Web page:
And the premise of Newtons Sleep is that War in Heaven (in this case, between the Great Houses and their Enemy) is intimately connected with the goings-on of this period, directly as well as indirectly.

O'Mahony handles this brilliantly, managing to weave fact and fiction, the surreal super-science fiction and the expectations and prejudices of the 17th Century beautifully. The result is a tome of a book, which takes a long time to plough through (not least because the structure of the prose has a distinct and unhurried style to it), but which rewards persistence.

This is by no means an easy read, but it is a rewarding one, and one more than worth pursuing. By parts beautiful, fascinating, horrifying, revolting and amusing, it's a great piece of writing. Following two major characters and a host of minor ones, including the very much real Aphra Behn, the book as much examines 17th century ideas of magic, science, the order of the universe and its very direct relationship with the physical world as it does grandiose four-dimensional war. Anyone looking for fancy spaceship battles should look elsewhere, because this is something very different and far, far more fascinating.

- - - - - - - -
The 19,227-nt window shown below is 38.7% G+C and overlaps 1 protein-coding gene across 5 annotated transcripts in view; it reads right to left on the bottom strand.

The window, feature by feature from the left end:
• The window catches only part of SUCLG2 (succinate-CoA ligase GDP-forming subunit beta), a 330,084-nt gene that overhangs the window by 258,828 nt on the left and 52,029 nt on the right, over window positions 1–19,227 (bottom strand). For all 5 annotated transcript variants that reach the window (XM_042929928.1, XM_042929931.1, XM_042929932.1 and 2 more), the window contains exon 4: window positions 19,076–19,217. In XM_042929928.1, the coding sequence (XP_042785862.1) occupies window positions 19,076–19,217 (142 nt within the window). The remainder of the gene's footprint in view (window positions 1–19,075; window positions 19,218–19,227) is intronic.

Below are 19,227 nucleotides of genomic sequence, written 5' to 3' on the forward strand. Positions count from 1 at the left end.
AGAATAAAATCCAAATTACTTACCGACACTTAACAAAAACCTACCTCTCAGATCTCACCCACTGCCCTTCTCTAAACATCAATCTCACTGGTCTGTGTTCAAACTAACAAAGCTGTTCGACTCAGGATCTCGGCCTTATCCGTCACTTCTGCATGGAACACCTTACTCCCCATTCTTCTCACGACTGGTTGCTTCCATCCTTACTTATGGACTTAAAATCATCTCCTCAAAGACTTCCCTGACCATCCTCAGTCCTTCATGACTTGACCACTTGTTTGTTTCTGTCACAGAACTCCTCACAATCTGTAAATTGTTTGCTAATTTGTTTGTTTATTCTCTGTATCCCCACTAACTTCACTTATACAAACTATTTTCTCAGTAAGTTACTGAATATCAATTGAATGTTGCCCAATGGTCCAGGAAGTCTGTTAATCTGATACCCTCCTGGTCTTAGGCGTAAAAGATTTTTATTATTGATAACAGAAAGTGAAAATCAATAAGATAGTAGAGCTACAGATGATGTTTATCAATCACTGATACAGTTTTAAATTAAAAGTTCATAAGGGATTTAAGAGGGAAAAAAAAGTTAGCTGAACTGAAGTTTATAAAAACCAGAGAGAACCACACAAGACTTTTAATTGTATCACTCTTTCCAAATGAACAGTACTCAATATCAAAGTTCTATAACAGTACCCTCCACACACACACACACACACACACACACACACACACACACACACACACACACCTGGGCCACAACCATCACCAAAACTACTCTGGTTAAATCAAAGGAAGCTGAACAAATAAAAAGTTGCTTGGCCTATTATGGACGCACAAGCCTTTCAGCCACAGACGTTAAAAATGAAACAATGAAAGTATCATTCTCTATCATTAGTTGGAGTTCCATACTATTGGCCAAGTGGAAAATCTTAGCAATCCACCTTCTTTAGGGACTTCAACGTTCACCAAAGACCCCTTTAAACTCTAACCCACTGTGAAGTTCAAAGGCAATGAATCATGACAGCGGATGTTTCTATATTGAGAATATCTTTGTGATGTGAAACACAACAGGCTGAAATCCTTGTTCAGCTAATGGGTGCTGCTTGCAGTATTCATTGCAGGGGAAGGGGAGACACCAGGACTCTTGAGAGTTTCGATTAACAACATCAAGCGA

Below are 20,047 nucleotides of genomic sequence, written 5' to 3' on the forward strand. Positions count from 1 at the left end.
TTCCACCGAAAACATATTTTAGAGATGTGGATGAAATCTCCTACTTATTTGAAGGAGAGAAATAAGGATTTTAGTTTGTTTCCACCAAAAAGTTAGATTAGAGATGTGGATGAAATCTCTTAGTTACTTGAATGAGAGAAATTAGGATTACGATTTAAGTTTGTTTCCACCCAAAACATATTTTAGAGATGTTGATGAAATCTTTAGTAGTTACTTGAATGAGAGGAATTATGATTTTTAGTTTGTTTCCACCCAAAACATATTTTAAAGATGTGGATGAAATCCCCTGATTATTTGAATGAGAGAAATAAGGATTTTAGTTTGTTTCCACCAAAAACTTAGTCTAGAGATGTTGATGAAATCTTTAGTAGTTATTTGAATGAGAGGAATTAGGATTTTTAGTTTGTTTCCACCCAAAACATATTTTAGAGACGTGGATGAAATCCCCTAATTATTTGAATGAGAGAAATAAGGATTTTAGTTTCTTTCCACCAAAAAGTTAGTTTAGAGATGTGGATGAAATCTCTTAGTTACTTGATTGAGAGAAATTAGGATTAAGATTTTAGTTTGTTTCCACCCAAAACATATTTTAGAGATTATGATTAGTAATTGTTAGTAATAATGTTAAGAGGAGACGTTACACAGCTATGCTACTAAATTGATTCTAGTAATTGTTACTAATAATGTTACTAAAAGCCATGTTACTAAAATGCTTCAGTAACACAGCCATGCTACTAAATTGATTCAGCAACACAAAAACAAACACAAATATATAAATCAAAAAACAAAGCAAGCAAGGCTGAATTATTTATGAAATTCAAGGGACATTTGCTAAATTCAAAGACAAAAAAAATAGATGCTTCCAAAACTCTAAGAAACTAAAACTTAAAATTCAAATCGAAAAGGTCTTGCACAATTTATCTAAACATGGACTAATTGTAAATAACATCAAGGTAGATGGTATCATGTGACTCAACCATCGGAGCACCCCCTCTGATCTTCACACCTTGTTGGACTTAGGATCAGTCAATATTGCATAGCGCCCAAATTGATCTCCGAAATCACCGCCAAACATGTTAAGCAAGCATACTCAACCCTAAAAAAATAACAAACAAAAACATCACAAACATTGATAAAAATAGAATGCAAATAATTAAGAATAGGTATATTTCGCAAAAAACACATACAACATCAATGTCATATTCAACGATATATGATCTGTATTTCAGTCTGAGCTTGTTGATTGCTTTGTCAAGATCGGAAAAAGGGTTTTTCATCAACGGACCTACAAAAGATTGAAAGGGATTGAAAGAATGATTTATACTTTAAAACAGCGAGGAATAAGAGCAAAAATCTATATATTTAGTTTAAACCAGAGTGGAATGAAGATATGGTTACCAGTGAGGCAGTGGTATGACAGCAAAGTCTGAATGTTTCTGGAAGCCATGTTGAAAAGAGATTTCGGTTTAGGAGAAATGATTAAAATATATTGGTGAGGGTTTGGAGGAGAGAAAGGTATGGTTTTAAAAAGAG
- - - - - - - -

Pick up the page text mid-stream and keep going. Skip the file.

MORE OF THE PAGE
I only have two complaints about the book. One, I found the sex scenes unnecessary, and thought they detracted from an otherwise superb book by dragging it to the level of titillation in those scenes. Two, I rather wish the author hadn't chosen Aphra Behn. Not because he mishandles the character - on the contrary, I thought her characterisation was lively and compelling - but simply because she's a character about whom there has been so much... fuss, that I think a less well-known person might have been more interesting.

The only other thing is that some readers may find the points where the book connects with its wider mythos a little vague on details and find it difficult as a consequence to work out what is going on in these scenes. I have to confess, once I finished the book I turned back to The Book of the War to look up a couple of relevant passages and remind myself of what's going on, but I don't think not knowing about this will render these parts of the book incomprehensible. Overall a very, very impressive novel that is well, well worth reading.